Future Options Assessment and Sensitivity Analysis

Eglinton Avenue West LRT Corridor

Multi-Modal Traffic Analysis – Future Options Assessment and Sensitivity Analysis

Note: For the full version of this report, please email eglintonwestlrt@toronto.ca

Executive Summary

AECOM has been retained as part of the Eglinton West Light Rail Transit (EWLRT) Work Program to optimize and refine the approved 2010 EA LRT design concept. The City of Toronto, City Planning Division has identified the need for a comprehensive multi-modal simulation model to support the refinement of the LRT design and analyze operations including travel times along the LRT corridor, traffic infiltration and diversion, impacts on surrounding highway networks and interchanges, and other traffic analysis work.

The primary modelled study area consists of the Eglinton Avenue West LRT corridor between Keele Street and Commerce Boulevard, the future LRT extension to Toronto Pearson International Airport, and the Highway 401/427/27 interchange to the west of the Eglinton Avenue West/Martin Grove Road intersection. The model for the primary study area simulates the interactions between pedestrians, local transit, and vehicles (auto and truck). A secondary model study area was used to assess the effects of traffic diversion and infiltration on a broader road network in future scenarios.

AECOM has previously completed the development, calibration, and validation of the Existing Conditions (2018) microsimulation model using AIMSUN Next version 8.2.3 software (“the Existing Conditions Model”) for weekday AM and PM peak hours. The Existing Conditions Model was used to develop a Future Do Nothing (2041) Model for weekday AM and PM peak hours, which generally formed the basis of all future LRT corridor options analysis.

Five LRT design options for Future Conditions were evaluated as part of this study, including the approved 2010 Environmental Assessment (EA) LRT at-grade design concept with ten stops (Option A). The five LRT design options vary in the degree to which the LRT is separated from general traffic (for example, grade-separation) and the number of stops along the corridor. In Option A1, the EA-approved LRT design was evaluated with the addition of a revised configuration for the interchange of Highway 401/427/27 and Eglinton Avenue.

For LRT design options B, C, and D, the LRT alignment is primarily below-grade between Keele Street and Commerce Boulevard, with ten stops, three stops, and seven stops, respectively. The LRT design along the Airport extension corridor, between Renforth Station and Pearson Airport Station, is consistent between all options.

Traffic microsimulation models were developed for weekday AM and PM peak hours for all five Future Conditions LRT options using AIMSUN Next version 8.2.3 software to evaluate vehicle and LRT operations along the corridor. Transit priority was provided at signals along the corridor to optimize LRT operations using the City’s ATC TSP AIMSUN Enhanced API. Future model demand forecasts were extracted from the City’s GTA Model v4 travel demand model. Traversal demand matrices for the AM and PM peak hours were extracted from the sub-area demand models and adjusted based on proportional adjustments applied to the 2018 Existing Conditions traversal matrices.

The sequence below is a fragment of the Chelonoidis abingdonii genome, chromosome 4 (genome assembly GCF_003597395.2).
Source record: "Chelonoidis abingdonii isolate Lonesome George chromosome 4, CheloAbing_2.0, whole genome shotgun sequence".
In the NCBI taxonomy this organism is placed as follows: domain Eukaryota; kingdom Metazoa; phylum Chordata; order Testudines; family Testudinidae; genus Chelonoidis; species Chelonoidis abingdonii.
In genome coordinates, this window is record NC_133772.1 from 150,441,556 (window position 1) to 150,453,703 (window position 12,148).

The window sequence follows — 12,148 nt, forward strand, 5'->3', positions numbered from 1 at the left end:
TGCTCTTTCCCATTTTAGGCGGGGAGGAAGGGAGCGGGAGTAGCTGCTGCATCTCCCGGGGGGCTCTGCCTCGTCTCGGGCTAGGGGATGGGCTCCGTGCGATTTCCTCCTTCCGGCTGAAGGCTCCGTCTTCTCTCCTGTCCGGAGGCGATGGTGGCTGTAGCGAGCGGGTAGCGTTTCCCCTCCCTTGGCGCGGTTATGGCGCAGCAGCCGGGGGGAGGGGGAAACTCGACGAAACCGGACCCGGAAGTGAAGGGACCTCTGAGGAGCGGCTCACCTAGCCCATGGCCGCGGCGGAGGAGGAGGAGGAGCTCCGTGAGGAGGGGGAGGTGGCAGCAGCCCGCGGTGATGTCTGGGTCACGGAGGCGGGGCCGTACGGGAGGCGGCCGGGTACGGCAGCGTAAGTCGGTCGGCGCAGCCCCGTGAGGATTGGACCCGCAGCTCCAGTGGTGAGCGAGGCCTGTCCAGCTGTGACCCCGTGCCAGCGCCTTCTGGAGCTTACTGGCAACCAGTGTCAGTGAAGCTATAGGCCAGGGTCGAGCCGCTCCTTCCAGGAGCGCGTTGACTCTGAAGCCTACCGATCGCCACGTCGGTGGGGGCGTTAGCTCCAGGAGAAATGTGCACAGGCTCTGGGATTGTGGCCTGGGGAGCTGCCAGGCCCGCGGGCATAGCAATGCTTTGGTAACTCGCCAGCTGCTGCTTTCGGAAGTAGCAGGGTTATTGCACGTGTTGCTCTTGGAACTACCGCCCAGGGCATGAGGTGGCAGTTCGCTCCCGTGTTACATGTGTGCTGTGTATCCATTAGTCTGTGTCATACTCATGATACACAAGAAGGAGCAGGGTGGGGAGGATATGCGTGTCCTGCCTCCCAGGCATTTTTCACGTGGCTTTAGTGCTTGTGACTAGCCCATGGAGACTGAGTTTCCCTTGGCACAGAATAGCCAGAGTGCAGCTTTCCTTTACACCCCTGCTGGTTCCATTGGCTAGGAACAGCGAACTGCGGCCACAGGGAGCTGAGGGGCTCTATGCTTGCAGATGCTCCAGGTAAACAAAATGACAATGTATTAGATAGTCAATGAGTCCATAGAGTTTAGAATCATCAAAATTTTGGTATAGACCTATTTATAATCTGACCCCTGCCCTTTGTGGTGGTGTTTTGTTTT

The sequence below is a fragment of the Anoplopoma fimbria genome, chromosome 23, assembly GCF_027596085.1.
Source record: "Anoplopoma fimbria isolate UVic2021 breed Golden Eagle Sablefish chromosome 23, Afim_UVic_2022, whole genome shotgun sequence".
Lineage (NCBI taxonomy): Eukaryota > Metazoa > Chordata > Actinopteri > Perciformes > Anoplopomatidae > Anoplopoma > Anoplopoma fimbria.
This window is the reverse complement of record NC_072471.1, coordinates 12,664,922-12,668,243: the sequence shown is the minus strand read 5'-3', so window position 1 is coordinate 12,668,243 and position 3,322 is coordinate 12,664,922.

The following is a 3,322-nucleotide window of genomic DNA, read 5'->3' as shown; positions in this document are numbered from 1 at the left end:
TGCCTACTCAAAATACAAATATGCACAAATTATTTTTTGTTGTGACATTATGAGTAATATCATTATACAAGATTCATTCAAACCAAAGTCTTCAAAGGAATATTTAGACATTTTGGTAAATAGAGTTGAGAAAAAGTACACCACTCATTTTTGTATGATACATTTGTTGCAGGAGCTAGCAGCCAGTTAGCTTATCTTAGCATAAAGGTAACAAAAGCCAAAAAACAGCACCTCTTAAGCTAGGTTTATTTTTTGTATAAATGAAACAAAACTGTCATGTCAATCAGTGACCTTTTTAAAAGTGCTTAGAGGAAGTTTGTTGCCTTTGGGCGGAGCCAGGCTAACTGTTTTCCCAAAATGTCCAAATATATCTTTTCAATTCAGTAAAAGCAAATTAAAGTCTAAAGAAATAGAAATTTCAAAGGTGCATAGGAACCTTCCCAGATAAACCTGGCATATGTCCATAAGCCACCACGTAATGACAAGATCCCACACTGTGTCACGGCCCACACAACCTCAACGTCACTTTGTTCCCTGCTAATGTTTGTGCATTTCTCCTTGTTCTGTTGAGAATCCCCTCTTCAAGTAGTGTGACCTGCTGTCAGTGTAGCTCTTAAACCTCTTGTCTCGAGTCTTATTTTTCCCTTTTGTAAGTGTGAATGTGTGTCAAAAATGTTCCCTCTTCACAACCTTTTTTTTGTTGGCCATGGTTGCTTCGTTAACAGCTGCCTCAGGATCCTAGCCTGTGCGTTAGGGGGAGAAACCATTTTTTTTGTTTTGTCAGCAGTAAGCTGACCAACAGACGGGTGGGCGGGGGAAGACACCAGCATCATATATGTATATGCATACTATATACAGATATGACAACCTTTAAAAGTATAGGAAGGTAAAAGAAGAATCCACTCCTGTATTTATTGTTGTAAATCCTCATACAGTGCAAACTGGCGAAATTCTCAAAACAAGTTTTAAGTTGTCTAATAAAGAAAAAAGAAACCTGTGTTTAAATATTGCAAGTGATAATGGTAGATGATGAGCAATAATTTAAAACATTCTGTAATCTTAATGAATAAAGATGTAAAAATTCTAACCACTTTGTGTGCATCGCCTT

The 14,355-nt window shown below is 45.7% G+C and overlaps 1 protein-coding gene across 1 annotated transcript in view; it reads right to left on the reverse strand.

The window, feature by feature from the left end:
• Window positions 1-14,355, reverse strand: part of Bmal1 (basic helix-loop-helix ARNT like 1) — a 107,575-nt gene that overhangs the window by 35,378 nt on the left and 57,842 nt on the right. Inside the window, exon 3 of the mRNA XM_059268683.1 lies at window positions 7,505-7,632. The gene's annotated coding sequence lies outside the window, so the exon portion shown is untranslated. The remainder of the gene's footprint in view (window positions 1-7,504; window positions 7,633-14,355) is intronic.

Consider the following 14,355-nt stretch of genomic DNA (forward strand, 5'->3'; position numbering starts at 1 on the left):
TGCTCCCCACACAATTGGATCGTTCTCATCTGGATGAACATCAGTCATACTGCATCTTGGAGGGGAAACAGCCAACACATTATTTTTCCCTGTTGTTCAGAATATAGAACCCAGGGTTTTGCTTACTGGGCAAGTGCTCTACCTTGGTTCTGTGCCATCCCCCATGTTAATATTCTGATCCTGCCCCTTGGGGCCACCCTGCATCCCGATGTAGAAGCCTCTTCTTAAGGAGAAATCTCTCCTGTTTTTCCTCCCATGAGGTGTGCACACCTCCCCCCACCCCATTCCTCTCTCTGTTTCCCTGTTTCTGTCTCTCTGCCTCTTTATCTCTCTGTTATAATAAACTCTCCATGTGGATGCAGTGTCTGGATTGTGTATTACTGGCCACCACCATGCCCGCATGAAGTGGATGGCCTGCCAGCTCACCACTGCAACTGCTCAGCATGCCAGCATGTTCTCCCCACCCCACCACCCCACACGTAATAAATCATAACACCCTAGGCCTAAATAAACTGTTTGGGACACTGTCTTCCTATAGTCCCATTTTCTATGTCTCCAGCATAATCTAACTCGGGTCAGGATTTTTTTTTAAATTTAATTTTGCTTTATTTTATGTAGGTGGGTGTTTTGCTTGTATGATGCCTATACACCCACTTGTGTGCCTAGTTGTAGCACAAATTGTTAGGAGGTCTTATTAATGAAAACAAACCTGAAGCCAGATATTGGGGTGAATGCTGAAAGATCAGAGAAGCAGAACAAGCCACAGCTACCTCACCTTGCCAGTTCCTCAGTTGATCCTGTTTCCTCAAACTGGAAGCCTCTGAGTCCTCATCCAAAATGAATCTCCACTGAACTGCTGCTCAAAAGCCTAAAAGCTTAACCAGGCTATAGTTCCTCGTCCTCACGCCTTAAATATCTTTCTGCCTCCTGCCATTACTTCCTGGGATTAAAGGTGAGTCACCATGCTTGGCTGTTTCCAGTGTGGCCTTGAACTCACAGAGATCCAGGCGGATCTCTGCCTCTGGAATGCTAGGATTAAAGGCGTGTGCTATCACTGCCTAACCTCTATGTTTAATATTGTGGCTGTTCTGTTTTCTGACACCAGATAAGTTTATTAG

For the EA-approved LRT (Option A), model results show that LRT travel times between Mount Dennis and the Airport are expected to range from 37 to 39 minutes in both the eastbound and westbound directions, with LRT average speeds ranging from 22 to 23 km/h. It was also observed that during the most congested PM peak hour, the impact of the LRT on general traffic travel times and speeds along the corridor is minimal. In Option A1, average end-to-end LRT travel times generally increase by 5 – 7%, due to more traffic being attracted to the area as a result of new highway-to-highway connections and more road network capacity. Options B, C, and D show significant improvements in LRT travel times resulting from fewer stops along the corridor and fully grade-separated alignments along Eglinton Avenue West.

A Michigan Left Turn (MLT) Sensitivity Analysis was conducted and compared with Option A, with MLTs implemented at five arterial intersections along the Eglinton Avenue West corridor. MLTs are a type of intersection design that replaces traditional left turns at intersections with U-turns in between signalized intersections. Results show that the implementation of MLTs would generally benefit auto and LRT travel times in the AM peak hour where left turn volumes are lower, but not in the PM peak hour.

To identify the impact of the LRT on broader traffic patterns in the vicinity of the LRT corridor, a traffic diversion and infiltration analysis was conducted comparing Do Nothing (Option 0) and the EA Approved LRT (Option A) operations. The level of traffic diversion was found to vary depending on the level of congestion, origin/destination of the traffic using the section, available alternative routes, and signal timing changes and mitigations applied in the area. In some cases, vehicles were seen to be partially detouring from the LRT corridor, particularly at sections that are already congested in Option 0, and using arterial roads to reach their destination. A comparison between level of service for key intersections along Eglinton Avenue West in Option 0 and Option A show no major and notable impacts from LRT operations on traffic diversion.

Note: For the full version of this report, please email eglintonwestlrt@toronto.ca